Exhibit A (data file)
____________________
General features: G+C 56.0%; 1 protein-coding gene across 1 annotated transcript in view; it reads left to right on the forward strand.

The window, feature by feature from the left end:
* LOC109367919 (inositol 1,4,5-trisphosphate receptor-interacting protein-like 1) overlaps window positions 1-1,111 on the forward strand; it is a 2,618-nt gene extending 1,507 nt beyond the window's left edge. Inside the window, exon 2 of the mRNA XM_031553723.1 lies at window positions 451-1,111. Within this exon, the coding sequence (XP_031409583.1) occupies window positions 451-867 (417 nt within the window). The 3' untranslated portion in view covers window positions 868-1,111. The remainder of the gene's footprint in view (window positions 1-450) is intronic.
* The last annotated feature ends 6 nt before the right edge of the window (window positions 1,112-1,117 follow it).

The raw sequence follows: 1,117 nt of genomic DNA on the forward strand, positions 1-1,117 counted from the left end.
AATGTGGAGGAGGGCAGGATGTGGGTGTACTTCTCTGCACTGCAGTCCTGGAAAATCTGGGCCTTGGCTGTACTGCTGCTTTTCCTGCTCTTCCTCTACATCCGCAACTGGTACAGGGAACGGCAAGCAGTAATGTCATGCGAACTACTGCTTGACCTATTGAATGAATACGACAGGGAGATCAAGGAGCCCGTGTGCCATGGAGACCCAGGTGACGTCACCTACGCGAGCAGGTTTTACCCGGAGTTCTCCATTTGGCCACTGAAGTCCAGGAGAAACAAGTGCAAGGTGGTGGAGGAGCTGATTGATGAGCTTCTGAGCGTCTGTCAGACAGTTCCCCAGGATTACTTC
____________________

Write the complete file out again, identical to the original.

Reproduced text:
General features: G+C 56.0%; 1 protein-coding gene across 1 annotated transcript in view; it reads left to right on the forward strand.

The window, feature by feature from the left end:
* LOC109367919 (inositol 1,4,5-trisphosphate receptor-interacting protein-like 1) overlaps window positions 1-1,111 on the forward strand; it is a 2,618-nt gene extending 1,507 nt beyond the window's left edge. Inside the window, exon 2 of the mRNA XM_031553723.1 lies at window positions 451-1,111. Within this exon, the coding sequence (XP_031409583.1) occupies window positions 451-867 (417 nt within the window). The 3' untranslated portion in view covers window positions 868-1,111. The remainder of the gene's footprint in view (window positions 1-450) is intronic.
* The last annotated feature ends 6 nt before the right edge of the window (window positions 1,112-1,117 follow it).

The raw sequence follows: 1,117 nt of genomic DNA on the forward strand, positions 1-1,117 counted from the left end.
AATGTGGAGGAGGGCAGGATGTGGGTGTACTTCTCTGCACTGCAGTCCTGGAAAATCTGGGCCTTGGCTGTACTGCTGCTTTTCCTGCTCTTCCTCTACATCCGCAACTGGTACAGGGAACGGCAAGCAGTAATGTCATGCGAACTACTGCTTGACCTATTGAATGAATACGACAGGGAGATCAAGGAGCCCGTGTGCCATGGAGACCCAGGTGACGTCACCTACGCGAGCAGGTTTTACCCGGAGTTCTCCATTTGGCCACTGAAGTCCAGGAGAAACAAGTGCAAGGTGGTGGAGGAGCTGATTGATGAGCTTCTGAGCGTCTGTCAGACAGTTCCCCAGGATTACTTC